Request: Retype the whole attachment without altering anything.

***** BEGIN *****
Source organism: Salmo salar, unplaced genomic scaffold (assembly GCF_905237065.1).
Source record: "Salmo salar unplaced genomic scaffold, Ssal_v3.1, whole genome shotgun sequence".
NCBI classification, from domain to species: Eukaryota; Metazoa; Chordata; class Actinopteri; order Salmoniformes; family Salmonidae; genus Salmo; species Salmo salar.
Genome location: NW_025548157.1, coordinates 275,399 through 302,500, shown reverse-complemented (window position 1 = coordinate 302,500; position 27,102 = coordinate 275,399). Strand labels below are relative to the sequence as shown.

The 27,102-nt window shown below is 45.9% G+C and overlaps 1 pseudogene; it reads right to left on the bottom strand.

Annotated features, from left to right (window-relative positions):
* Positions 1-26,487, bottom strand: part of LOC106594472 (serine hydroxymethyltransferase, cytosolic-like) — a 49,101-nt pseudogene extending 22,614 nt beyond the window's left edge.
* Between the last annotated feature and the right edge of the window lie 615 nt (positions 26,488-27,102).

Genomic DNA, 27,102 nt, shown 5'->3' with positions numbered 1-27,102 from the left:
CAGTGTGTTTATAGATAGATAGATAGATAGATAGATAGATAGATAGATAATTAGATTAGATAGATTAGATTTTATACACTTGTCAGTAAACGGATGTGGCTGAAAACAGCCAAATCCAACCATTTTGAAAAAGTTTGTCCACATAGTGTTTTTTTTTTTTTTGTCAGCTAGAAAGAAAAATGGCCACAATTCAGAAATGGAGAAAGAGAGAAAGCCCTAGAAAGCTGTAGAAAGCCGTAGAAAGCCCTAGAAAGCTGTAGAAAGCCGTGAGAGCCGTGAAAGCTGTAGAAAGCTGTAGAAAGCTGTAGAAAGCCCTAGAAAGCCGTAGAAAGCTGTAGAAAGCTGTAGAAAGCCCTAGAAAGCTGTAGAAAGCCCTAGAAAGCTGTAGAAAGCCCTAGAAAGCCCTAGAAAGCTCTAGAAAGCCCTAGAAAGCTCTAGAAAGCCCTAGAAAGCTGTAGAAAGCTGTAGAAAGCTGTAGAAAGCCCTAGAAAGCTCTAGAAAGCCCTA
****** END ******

Source organism: Salmo salar, unplaced genomic scaffold (assembly GCF_905237065.1).
Source record: "Salmo salar unplaced genomic scaffold, Ssal_v3.1, whole genome shotgun sequence".
NCBI classification, from domain to species: Eukaryota; Metazoa; Chordata; class Actinopteri; order Salmoniformes; family Salmonidae; genus Salmo; species Salmo salar.
Genome location: NW_025548157.1, coordinates 275,399 through 302,500, shown reverse-complemented (window position 1 = coordinate 302,500; position 27,102 = coordinate 275,399). Strand labels below are relative to the sequence as shown.

The 27,102-nt window shown below is 45.9% G+C and overlaps 1 pseudogene; it reads right to left on the bottom strand.

Annotated features, from left to right (window-relative positions):
* Positions 1-26,487, bottom strand: part of LOC106594472 (serine hydroxymethyltransferase, cytosolic-like) — a 49,101-nt pseudogene extending 22,614 nt beyond the window's left edge.
* Between the last annotated feature and the right edge of the window lie 615 nt (positions 26,488-27,102).

Genomic DNA, 27,102 nt, shown 5'->3' with positions numbered 1-27,102 from the left:
CAGTGTGTTTATAGATAGATAGATAGATAGATAGATAGATAGATAGATAATTAGATTAGATAGATTAGATTTTATACACTTGTCAGTAAACGGATGTGGCTGAAAACAGCCAAATCCAACCATTTTGAAAAAGTTTGTCCACATAGTGTTTTTTTTTTTTTTGTCAGCTAGAAAGAAAAATGGCCACAATTCAGAAATGGAGAAAGAGAGAAAGCCCTAGAAAGCTGTAGAAAGCCGTAGAAAGCCCTAGAAAGCTGTAGAAAGCCGTGAGAGCCGTGAAAGCTGTAGAAAGCTGTAGAAAGCTGTAGAAAGCCCTAGAAAGCCGTAGAAAGCTGTAGAAAGCTGTAGAAAGCCCTAGAAAGCTGTAGAAAGCCCTAGAAAGCTGTAGAAAGCCCTAGAAAGCCCTAGAAAGCTCTAGAAAGCCCTAGAAAGCTCTAGAAAGCCCTAGAAAGCTGTAGAAAGCTGTAGAAAGCTGTAGAAAGCCCTAGAAAGCTCTAGAAAGCCCTA